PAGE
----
Can Diversity Training Help?

Are we a better company because we value diversity? Do we make better products? Do we provide better services? Is it a more joyous, fulfilling place for the employees who work here? These may be politically incorrect questions, but they are nonetheless valid ones.

Diversity training has, in many sectors of the business community, become a dirty phrase. In many cases, it has become synonymous with quotas, Affirmative Action, “lowered standards.” Its value as a business tool has come under fire, and the benefits derived from various diversity workshops have been called into question. And correctly so. When a company invests in training, it has a responsibility to ask: did we benefit from that investment?

At the same time the value of diversity workshops is being debated, companies are being held increasingly responsible for hostile work environments. In these instances, the workplace culture has given rise to organizational habits that make life miserable for many employees.

Whether these employees are male, female, African American, Asian, white, older, younger, gay, straight, support versus production, newcomer versus high seniority, Quality Assurance versus everybody else (or so it sometimes feels), the diversity of people and responsibilities in an organization makes it important that the organization treat everyone fairly.

Diversity isn’t solely a question of race and gender. One could have an all-Asian organization, or an all-female organization, or an all-white male organization and still have tremendous “diversity issues” because people don’t always think alike, even if they are the same race, or gender, or job function.

Diversity is, therefore, a matter of organizational culture. Because if there is a culture of fairness, communication, and a willingness to give and receive feedback even when you don’t necessarily like what you’re hearing or what you have to say, then the differences between people – racial differences, job function differences, gender differences, seniority differences, whatever differences – can be handled more easily. The trick is to create an organizational culture that has good habits in how people treat one another – and then reinforce these habits.

Organizational habits, like personal ones, often go unnoticed, making them harder to identify. Just as people may unconsciously bite their nails and not notice they are doing so until someone else points it out, organizations get into habits from doing things a certain way for long periods of time, and may not notice these habits until some feedback mechanism points it out. This harms the organization in many ways, because the marketplace has no patience with organizations that are too set in their ways to understand that the world is changing.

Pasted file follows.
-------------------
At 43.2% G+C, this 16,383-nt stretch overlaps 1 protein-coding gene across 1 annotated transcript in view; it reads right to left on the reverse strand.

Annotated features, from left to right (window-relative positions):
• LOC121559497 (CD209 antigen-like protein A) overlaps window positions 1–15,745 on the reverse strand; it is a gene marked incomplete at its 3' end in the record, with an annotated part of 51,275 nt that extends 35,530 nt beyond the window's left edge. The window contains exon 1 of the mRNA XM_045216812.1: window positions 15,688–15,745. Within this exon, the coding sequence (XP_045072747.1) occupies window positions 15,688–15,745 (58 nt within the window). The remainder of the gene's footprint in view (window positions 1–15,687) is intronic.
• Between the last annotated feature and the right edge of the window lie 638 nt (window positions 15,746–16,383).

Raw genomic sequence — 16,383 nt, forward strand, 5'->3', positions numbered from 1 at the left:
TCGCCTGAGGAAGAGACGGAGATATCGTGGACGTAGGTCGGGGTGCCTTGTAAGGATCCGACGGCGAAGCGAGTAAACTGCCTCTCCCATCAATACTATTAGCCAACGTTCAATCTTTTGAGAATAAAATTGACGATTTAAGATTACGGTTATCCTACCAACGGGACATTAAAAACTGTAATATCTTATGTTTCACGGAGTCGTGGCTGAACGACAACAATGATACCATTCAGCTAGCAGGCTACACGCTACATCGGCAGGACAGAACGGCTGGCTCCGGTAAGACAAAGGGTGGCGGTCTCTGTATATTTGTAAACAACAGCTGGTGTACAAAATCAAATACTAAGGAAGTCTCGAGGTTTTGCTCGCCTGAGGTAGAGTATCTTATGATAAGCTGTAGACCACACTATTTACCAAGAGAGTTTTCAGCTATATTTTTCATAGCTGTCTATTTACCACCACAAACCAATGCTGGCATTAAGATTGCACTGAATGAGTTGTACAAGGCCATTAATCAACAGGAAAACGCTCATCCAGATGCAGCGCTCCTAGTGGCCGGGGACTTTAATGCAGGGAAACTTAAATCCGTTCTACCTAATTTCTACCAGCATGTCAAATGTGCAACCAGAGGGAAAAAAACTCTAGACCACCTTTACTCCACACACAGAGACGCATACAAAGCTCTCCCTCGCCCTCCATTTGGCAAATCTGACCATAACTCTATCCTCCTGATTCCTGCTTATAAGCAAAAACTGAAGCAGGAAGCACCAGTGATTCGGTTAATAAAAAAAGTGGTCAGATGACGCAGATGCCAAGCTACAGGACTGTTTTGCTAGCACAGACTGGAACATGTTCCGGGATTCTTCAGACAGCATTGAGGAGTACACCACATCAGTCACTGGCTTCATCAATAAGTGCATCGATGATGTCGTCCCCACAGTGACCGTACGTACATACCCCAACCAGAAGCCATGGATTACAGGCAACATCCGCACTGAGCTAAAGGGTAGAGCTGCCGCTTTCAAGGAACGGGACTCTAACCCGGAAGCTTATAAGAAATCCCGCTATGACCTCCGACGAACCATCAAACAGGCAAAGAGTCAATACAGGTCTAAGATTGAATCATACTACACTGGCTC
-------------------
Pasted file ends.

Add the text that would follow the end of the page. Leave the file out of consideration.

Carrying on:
It is the smart organization that self-consciously creates workplace cultures in which employees are trained to handle their diverse, internal relationship issues. Managing one’s team culture not only prevents hostile work environment issues, but it also makes the team flexible enough to continually support one another personally while still succeeding, as a team, in the marketplace.
In this way, matters of race, gender, etc., are handled in the context of making the overall work culture more effective. An organization pre-empts potential problems while creating a work environment that is better for everyone.

It is crucial never to minimize the pain of the so-called “traditional” diversity issues. It is also important to realize that people can be miserable at work even if they are in a homogenous work group; so diversity training that focuses exclusively on racial issues, for example, won’t necessarily help overall organizational problems.

Once we contextualize diversity as a matter of organizational culture, it becomes easier to see the role it plays in developing a superlative organization. In other words, if one assume that a talented, well-designed organization will, over time, create superior products, services, and a workplace environment that people find it a joy to be part of, then it’s easier to see why the organizational competency of effective handling interpersonal differences is valuable. Since all human beings are different, it follows that an organization which is not crippled by those differences, is in fact strengthened by them, is stronger than competitors who are hampered by those same, inevitable human differences. A training program that improves this competency would therefore have a clear strategic benefit to the organization.

Therefore, the best form of diversity training – i.e. one that delivers maximum value to the organization – is the one that combines organizational values with interpersonal relationship management skills. In this way, an organization creates two strengths with the same training, and the value of the diversity training is easier to determine.

Copyright, The Carter Group, Inc.

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